Your children have been begging you for a pet, but are they ready for the responsibility of caring for a pet every day? How can you tell if your children are ready for a pet? Here are some good signs to look for.
Your Child Is Comfortable Around Animals And Respects Their Space
Some children might like the idea of owning a dog, but when they’re around them for real, find them intimidating. If your child is the sort who seeks out the pets when you visit someone with them, they want to be around animals. If they cry or run away, then your child is probably not ready or comfortable enough around animals to have a pet of their own.
It’s also important that your children know to give animals space. Many children, especially younger kids, can’t do this, which can make animals feel threatened. If your child won’t leave the neighbor’s cat alone, or can’t understand their friend’s hamster doesn’t want to play when it’s asleep, then they aren’t ready for a pet.
Once your child can understand that pets have feelings and needs, and are able to give them the space they need, then they can show the maturity and understanding needed to be a responsible pet owner.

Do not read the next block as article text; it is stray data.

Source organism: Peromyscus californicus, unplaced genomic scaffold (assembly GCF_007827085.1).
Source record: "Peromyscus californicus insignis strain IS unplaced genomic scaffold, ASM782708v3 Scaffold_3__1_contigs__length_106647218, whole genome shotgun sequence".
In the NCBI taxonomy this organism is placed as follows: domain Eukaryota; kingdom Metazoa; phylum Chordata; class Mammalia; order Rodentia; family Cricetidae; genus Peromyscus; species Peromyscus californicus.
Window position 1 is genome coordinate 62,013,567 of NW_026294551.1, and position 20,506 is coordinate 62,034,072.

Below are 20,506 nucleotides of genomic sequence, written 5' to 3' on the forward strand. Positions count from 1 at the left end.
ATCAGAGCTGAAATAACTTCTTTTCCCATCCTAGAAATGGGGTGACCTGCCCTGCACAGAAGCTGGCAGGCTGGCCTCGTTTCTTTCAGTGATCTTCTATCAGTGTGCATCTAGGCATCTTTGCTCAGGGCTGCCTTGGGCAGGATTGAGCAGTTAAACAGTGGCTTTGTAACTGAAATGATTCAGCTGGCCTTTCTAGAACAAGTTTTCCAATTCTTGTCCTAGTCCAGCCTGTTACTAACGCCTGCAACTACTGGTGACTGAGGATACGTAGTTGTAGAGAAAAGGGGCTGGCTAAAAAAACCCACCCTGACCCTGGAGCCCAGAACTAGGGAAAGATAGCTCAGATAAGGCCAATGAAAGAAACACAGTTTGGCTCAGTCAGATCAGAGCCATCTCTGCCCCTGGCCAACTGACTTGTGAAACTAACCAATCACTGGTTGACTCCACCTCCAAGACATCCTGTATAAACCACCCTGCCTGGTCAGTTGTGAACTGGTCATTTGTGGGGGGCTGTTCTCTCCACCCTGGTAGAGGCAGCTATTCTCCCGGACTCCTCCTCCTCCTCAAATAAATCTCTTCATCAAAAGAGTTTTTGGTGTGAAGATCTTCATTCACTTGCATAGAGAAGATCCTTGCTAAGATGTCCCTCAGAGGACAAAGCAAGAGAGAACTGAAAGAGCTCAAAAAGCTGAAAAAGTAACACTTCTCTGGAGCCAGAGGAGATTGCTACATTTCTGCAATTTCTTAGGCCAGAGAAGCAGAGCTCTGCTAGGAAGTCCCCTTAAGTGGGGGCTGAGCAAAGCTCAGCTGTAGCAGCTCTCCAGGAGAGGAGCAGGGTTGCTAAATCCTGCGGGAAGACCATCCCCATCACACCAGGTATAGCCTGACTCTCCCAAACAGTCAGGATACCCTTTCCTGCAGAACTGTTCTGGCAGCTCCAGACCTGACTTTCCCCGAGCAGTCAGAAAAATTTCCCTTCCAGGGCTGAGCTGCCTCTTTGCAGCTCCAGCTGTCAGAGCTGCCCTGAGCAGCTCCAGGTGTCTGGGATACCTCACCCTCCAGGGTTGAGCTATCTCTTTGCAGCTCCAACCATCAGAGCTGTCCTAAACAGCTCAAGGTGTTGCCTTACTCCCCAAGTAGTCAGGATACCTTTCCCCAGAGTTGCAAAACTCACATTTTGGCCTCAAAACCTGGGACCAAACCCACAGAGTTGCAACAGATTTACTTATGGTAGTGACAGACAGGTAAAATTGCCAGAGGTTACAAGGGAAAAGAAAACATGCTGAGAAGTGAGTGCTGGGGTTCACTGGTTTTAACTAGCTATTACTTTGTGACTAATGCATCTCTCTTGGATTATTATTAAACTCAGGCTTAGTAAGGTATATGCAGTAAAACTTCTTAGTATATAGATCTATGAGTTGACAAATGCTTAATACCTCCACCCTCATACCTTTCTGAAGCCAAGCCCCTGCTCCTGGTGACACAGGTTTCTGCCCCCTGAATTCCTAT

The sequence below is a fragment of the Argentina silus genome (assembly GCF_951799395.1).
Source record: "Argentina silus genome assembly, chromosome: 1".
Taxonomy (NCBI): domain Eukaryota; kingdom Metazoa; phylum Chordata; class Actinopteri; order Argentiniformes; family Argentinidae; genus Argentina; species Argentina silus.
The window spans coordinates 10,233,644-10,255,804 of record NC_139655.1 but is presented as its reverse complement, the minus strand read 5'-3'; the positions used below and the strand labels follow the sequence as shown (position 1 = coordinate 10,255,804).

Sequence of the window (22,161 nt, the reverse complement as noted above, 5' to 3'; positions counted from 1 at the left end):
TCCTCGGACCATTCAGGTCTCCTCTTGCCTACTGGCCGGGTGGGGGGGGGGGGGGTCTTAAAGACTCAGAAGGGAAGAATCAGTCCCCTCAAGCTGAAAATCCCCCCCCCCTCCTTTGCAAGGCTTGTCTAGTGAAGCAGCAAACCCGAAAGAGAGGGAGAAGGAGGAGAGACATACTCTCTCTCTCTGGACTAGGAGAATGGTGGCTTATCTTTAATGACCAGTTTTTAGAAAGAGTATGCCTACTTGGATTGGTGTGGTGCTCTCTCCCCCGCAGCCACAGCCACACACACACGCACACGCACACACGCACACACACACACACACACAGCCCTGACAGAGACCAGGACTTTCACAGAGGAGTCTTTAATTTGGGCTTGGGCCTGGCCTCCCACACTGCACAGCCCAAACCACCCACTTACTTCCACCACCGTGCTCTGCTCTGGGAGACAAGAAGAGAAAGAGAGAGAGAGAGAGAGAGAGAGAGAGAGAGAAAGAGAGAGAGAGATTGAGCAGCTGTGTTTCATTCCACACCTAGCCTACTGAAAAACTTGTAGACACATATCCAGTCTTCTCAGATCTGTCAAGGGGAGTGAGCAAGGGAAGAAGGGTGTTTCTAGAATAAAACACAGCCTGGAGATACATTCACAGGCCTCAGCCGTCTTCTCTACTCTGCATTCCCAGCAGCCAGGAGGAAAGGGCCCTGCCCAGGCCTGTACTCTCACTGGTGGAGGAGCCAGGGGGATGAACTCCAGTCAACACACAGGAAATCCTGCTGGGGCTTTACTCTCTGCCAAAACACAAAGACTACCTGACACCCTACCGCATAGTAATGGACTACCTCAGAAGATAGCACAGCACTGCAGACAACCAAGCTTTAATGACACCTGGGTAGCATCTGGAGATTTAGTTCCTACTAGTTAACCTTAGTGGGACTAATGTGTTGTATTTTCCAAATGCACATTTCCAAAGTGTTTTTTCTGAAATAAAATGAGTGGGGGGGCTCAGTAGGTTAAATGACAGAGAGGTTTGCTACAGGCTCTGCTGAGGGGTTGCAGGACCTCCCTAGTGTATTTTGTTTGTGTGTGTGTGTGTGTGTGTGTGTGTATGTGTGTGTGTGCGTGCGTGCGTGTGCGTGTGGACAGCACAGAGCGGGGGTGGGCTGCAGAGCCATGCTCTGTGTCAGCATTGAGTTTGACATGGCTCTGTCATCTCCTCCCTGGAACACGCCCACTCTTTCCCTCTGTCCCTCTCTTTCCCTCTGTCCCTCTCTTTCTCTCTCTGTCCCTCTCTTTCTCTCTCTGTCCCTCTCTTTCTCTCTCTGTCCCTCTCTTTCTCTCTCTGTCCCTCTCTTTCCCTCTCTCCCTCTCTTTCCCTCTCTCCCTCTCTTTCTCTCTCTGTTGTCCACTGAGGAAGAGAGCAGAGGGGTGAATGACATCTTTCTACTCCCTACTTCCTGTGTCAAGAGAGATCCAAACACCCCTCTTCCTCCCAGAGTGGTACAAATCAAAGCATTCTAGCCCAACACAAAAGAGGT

Your Child Can Handle Simple Household Tasks Alone
If your child can be trusted to do things like tidy their rooms, unload the dishwasher, or brush their teeth without too much nagging or reminding, this is a good sign that they can be responsible enough to look after a pet.
A certain amount of forgetfulness is normal, as children can be easily distracted, but if you’re constantly reminding them to do things, then you’re going to be the one who has to feed the cat, clean out the hamster, or walk the dog most of the time.
If you want to if your child is ready to feed, clean, and walk a pet, add an extra task to their day and see how they get on before you make a decision. This is a good test to see if they can take care of the basic care without you having to constantly remind them or take over yourself.
Your Family Is Ready For A Pet
Your child might be asking for a pet, but is your family ready for one? Everyone needs to be considered before you buy a pet for the household. For example, if younger children are still scared of animals, you have a new baby on the way, or your budget is too tight for vet’s bills, now is not the right time.
Make sure you’re all ready for the reality of pet ownership, including care and costs. Pets can be expensive, although insurance, savings, and fast cash loans can help.
Talk to the whole family about getting a pet. Is everyone ready to help with care? What sort of pet do they think would fit well with the family? Make sure everyone is on board.